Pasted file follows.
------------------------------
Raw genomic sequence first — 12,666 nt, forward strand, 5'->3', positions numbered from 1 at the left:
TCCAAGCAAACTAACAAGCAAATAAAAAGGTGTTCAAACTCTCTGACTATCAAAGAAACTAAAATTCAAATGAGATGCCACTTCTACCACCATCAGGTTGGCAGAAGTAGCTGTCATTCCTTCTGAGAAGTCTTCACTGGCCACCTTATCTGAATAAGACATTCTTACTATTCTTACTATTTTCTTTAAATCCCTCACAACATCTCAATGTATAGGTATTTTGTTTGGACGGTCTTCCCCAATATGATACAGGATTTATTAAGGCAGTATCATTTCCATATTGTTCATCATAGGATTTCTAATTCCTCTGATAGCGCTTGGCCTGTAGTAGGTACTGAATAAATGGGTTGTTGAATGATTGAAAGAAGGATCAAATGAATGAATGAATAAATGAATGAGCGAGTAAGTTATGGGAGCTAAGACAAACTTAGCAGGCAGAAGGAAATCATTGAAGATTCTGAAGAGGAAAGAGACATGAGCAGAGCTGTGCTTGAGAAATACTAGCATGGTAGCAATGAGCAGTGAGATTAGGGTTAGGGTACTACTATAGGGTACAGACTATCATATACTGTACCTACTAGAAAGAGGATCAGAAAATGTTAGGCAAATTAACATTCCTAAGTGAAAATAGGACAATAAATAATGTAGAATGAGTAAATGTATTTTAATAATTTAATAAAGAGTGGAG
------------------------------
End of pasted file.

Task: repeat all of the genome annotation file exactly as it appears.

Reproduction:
Raw genomic sequence first — 12,666 nt, forward strand, 5'->3', positions numbered from 1 at the left:
TCCAAGCAAACTAACAAGCAAATAAAAAGGTGTTCAAACTCTCTGACTATCAAAGAAACTAAAATTCAAATGAGATGCCACTTCTACCACCATCAGGTTGGCAGAAGTAGCTGTCATTCCTTCTGAGAAGTCTTCACTGGCCACCTTATCTGAATAAGACATTCTTACTATTCTTACTATTTTCTTTAAATCCCTCACAACATCTCAATGTATAGGTATTTTGTTTGGACGGTCTTCCCCAATATGATACAGGATTTATTAAGGCAGTATCATTTCCATATTGTTCATCATAGGATTTCTAATTCCTCTGATAGCGCTTGGCCTGTAGTAGGTACTGAATAAATGGGTTGTTGAATGATTGAAAGAAGGATCAAATGAATGAATGAATAAATGAATGAGCGAGTAAGTTATGGGAGCTAAGACAAACTTAGCAGGCAGAAGGAAATCATTGAAGATTCTGAAGAGGAAAGAGACATGAGCAGAGCTGTGCTTGAGAAATACTAGCATGGTAGCAATGAGCAGTGAGATTAGGGTTAGGGTACTACTATAGGGTACAGACTATCATATACTGTACCTACTAGAAAGAGGATCAGAAAATGTTAGGCAAATTAACATTCCTAAGTGAAAATAGGACAATAAATAATGTAGAATGAGTAAATGTATTTTAATAATTTAATAAAGAGTGGAG